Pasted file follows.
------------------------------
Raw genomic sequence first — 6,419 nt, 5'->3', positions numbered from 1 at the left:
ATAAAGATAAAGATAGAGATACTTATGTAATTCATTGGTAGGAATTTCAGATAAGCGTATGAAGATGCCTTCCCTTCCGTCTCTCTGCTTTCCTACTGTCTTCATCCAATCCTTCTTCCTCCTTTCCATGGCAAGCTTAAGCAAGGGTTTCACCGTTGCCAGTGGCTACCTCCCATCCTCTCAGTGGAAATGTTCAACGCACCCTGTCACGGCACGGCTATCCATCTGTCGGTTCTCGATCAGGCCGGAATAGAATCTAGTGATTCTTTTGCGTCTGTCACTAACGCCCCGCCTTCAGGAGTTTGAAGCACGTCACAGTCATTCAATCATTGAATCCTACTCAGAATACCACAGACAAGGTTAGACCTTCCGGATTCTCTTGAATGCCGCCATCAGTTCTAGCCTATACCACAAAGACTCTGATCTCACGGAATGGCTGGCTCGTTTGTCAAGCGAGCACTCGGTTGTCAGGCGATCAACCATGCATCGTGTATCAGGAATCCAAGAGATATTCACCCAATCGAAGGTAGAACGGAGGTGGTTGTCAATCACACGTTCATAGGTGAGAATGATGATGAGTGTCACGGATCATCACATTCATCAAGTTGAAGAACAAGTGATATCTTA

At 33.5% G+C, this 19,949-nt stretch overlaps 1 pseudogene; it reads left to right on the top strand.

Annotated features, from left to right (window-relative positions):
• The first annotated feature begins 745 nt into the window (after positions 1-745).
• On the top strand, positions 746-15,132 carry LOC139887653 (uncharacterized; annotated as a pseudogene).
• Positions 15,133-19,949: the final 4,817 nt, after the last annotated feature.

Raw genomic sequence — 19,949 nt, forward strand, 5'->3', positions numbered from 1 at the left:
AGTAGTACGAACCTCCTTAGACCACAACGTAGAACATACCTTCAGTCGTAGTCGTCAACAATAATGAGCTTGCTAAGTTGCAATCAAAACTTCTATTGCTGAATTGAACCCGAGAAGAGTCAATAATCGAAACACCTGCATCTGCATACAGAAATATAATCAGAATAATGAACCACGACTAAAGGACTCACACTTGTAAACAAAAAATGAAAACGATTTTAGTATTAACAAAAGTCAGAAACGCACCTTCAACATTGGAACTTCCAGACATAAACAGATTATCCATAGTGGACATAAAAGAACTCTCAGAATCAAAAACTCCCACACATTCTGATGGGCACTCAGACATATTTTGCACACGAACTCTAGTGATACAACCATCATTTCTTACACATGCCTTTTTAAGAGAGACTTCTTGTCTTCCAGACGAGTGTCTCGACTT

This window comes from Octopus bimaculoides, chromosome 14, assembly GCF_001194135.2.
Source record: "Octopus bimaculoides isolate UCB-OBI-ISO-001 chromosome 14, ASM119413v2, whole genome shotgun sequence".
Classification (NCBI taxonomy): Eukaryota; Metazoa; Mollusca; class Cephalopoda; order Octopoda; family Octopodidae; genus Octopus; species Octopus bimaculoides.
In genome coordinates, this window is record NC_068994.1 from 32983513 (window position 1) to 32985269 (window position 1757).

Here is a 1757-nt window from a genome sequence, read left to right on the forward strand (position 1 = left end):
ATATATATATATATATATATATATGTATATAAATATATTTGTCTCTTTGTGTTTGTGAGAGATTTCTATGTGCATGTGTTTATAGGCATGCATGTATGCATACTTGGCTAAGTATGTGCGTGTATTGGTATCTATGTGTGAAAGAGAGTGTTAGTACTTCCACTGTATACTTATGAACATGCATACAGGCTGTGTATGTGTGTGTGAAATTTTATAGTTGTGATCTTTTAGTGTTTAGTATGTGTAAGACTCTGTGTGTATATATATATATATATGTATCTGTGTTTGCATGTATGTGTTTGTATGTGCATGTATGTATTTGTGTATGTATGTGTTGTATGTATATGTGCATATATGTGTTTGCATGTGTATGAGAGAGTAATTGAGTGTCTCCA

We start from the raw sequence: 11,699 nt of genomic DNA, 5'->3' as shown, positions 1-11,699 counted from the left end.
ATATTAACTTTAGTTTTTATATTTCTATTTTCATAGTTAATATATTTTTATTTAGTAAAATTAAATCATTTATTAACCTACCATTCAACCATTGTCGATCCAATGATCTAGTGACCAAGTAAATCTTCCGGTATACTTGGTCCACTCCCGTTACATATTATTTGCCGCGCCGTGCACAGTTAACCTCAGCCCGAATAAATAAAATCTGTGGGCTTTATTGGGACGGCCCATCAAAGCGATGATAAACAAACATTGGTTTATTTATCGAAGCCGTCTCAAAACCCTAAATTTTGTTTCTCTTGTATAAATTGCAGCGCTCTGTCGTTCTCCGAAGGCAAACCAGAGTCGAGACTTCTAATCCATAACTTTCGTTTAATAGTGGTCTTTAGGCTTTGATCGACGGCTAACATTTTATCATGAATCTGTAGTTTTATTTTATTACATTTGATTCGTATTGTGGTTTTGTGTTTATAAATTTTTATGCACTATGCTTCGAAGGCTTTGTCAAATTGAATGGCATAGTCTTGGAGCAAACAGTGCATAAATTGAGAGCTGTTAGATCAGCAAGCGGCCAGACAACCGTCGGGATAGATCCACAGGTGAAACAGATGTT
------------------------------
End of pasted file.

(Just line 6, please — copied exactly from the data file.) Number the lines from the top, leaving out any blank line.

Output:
• On the top strand, positions 746-15,132 carry LOC139887653 (uncharacterized; annotated as a pseudogene).